India today expressed reservations over control of critical internet resources like allocation of domain names by a US contracted entity, saying this cannot really be reflective of the international character or community of internet users.
Deputy National Security Advisor Nehchal Sandhu said internet has become a global phenomena and therefore its management must reflect this universality and diversity.
Sandhu said under the existing institutional architecture for internet governance, the International Corporation for Assigned Names and Numbers (ICANN) performs two functions – the Internet Assigned Names Authority (IANA) whereby it controls entries to the authoritative Root Zone File of the Internet and secondly the management of the Domain Name System (DNS) including allocation of Top Level Domain (TLD) names.
He said the technical standards are set by the Internet Engineering Task Force (IETF) and the central elements of the internet's logical infrastructure like the Critical Internet Resource," is managed by a private entity under contractual arrangements with the US Government".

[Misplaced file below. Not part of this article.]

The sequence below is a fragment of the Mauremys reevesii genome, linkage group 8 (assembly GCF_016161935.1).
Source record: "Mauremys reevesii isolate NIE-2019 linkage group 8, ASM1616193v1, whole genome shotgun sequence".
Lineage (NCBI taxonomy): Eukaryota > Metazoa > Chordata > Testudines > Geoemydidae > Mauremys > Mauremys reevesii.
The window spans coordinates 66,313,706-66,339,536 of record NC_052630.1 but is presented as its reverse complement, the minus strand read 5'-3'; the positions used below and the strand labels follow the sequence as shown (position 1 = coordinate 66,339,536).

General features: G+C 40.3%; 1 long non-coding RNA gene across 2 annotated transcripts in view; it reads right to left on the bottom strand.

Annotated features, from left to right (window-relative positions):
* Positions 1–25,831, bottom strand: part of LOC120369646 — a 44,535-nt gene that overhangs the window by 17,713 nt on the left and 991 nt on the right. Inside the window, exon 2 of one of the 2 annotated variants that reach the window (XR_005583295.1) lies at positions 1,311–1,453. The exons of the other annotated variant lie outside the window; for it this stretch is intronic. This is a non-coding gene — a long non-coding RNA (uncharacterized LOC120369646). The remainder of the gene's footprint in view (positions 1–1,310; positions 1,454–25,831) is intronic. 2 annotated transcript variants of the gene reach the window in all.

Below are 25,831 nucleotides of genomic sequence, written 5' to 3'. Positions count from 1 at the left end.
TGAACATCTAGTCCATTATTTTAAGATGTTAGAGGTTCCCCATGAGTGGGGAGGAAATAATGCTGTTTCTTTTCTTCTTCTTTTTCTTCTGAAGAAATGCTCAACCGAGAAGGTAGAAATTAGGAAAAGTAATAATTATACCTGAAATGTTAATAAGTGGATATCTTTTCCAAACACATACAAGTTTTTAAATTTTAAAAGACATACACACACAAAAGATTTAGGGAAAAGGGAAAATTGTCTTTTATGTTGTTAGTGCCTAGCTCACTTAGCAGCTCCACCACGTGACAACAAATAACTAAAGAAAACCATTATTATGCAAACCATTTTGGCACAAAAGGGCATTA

"This cannot really be said to be truly representative or reflective of the international character or community of internet users," he said at a seminar on "Internet to Equinet Empowering a Billion Online" organised by FICCI.
Sandhu said as an open, pluralistic and democratic society, India recognises and values the bottom-up nature of the internet and seeks to involve all stakeholders in its global governance.
"India is committed to protecting, preserving and safeguarding freedom of expression and Internet freedom and to strengthening them. Towards this end, India considers that the current system needs to be revitalised to make the global internet governance regime truly 'multilateral, transparent and democratic'," he said.
The Deputy NSA said India would work with those who wish to build and strengthen the global internet governance regime into a multilateral, transparent and democratic mechanism.
He said the equal opportunity and assured access requires equitable distribution of resources and representative management of the internet not only in the national sphere but also at the global level.
Sandhu, a former chief of Intelligence Bureau, said there was an urgent need for formulating globally co-ordinated, inclusive and coherent Internet policies.
"In the absence of an integrated